I illustrated this problem using their fig. 1a:

Fig. 1a, annotated by Maju.
(Note: one of the “Magdalenian” H* sequences from North Iberia is actually Epipaleolithic, my error)

In orange color I have marked an alternative minimal “molecular clock” extrapolation using the La Chora H6 sequence (Hervella 2006 open access). This is minimal because I’m assuming this sequence to be underived H6, if it’d be derived (what I don’t know), the estimate would be even larger.
I have annotated all the sequences I am aware of ancient confirmed (unquestionable) mtDNA H. There are many more that are very likely, and in many cases older (see maps), but not yet confirmed.
So well, molecular-clock-o-logical pseudoscience again. It’s a pity that otherwise respectable scientists pay tribute to this academic fetish.
The molecular clock hypothesis has never been proven, being a mere statistical construct, and it has many problems particularly in mitochondrial DNA, where branches are dramatically unequal, obeying to either: (a) randomness, (b) differential adaptive fitness or (c) ancient population dynamics (variable drift results depending on population size). I discussed some of that here and also here.

I beg here to population geneticists to be more serious and careful and not try to push their ideas against the available evidence. That is not proper of scientists but belongs to the field of ideological propaganda.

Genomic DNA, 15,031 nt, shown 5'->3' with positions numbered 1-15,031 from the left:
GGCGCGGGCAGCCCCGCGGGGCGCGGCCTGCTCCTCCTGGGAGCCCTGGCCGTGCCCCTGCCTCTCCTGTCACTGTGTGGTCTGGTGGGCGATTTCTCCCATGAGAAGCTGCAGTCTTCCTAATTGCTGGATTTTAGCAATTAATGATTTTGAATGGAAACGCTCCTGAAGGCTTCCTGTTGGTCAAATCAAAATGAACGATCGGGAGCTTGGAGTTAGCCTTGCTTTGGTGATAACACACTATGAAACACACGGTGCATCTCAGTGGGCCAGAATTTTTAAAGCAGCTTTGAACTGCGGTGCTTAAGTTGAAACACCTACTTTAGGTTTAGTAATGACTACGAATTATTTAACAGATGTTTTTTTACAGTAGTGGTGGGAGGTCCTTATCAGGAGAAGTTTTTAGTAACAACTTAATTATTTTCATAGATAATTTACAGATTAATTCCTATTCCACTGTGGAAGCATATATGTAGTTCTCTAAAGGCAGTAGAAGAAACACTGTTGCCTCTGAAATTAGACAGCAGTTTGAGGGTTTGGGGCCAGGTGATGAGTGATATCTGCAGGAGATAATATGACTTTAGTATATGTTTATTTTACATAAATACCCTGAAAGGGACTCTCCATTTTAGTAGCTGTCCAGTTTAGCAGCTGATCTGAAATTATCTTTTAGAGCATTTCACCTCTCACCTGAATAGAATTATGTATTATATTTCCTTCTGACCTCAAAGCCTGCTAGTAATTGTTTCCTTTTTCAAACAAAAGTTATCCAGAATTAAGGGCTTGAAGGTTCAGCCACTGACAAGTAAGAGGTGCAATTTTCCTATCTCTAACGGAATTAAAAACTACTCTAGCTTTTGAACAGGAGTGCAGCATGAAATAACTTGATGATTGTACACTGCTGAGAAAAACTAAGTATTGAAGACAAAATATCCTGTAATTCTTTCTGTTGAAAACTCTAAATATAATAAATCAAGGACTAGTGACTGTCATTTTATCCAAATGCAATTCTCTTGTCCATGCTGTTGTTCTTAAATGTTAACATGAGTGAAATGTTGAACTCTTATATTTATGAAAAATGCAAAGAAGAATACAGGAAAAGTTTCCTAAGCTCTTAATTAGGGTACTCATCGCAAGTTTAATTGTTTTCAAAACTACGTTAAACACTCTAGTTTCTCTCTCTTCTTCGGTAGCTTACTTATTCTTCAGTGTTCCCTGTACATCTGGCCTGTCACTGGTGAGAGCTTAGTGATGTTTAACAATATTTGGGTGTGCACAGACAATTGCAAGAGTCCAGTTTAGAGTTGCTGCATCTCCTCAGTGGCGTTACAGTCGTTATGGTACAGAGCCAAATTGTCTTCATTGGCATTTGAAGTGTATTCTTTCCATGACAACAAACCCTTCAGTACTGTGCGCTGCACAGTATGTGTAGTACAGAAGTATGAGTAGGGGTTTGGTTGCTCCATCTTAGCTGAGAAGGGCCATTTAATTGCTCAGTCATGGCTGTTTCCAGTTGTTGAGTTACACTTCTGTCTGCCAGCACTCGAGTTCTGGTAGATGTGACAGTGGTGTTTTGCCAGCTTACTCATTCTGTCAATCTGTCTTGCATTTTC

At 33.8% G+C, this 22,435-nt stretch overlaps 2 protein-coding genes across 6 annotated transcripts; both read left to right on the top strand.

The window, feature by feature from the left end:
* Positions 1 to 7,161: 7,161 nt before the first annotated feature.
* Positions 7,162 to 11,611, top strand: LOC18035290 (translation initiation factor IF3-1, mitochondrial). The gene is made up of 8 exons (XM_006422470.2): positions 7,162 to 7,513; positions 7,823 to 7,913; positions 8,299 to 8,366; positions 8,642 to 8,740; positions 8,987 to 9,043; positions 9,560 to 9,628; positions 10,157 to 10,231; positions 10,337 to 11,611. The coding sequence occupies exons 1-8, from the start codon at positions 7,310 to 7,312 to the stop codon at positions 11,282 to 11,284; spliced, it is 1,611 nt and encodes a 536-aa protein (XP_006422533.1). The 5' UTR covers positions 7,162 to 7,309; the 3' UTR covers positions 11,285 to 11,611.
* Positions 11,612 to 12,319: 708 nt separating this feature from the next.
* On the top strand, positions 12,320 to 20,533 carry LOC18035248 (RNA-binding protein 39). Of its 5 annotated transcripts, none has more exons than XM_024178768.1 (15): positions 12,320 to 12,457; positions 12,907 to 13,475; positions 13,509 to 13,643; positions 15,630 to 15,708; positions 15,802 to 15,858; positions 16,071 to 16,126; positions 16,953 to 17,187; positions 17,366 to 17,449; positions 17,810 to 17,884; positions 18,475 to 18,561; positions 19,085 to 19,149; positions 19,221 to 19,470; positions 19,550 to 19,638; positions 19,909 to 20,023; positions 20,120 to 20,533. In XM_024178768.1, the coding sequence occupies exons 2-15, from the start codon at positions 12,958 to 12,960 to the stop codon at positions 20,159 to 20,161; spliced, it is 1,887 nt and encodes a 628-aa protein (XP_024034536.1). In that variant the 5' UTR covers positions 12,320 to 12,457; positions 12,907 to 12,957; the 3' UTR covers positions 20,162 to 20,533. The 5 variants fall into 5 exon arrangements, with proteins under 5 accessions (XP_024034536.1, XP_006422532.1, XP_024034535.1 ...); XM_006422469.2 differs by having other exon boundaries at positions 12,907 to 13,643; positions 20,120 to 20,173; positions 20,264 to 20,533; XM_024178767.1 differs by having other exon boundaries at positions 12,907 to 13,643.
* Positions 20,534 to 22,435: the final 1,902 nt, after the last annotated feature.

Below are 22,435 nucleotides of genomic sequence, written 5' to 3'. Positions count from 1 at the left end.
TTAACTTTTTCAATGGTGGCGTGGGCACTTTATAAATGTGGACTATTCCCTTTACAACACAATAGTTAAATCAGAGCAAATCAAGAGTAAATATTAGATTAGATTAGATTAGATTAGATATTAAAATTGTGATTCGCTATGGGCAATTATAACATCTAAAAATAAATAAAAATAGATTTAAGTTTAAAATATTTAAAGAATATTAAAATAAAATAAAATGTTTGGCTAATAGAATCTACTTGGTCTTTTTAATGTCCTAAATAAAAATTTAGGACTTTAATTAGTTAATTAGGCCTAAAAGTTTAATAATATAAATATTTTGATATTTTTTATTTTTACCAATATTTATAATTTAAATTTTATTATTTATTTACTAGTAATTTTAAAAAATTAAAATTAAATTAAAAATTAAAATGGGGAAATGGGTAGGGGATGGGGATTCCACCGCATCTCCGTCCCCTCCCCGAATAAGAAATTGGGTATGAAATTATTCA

Update: La Chora Magdalenian H6 is probably H6a1, with implications for the age estimate of H.

All known H6 of Iberia and all or most of Western Europe is H6a1, while the “famous” Central Asian H6 (very minor overall) is all H6(xH6a), which is also relatively important in Eastern Europe. See Álvarez Iglesias 2009 (open access), especially Supp. Table 3. H6a(xH6a1) has only been detected so far in Austria (oversampled – I miss data from France again).

Brotherton’s H6 only sample (Corded Ware) is H6a1a. Álvarez Iglesias did not test for this phylogenetic level, hence would show in his data as H6a1 but he did test for H6a1a1, only found precisely in Cantabria.

So the La Chora H6 Magdalenian sequence can be:

  • H6(xH6a): extremely rare in Western Europe modernly
  • H6a: reported in Austria only (modern sample)
  • H6a1: most common in Western Europe and especially North Iberia
  • H6a1a: like Brotherton’s Corded Ware sequence
  • H6a1a1: found only in Cantabria modernly, it seems
  • etc. (PhyloTree allows for some other options)

I already discussed the possible age (using molecular clock theory, calibrated) of H if La Chora H6 would be H6-root. But, considering that H6b and H6c seem to be Eastern European or Central Asian, it seems more reasonable to think it is H6a or downstream of it. What would be the age range of H for the other possible assignations of La Chora’s H6, would it be tested for coding region mutations? Let’s see: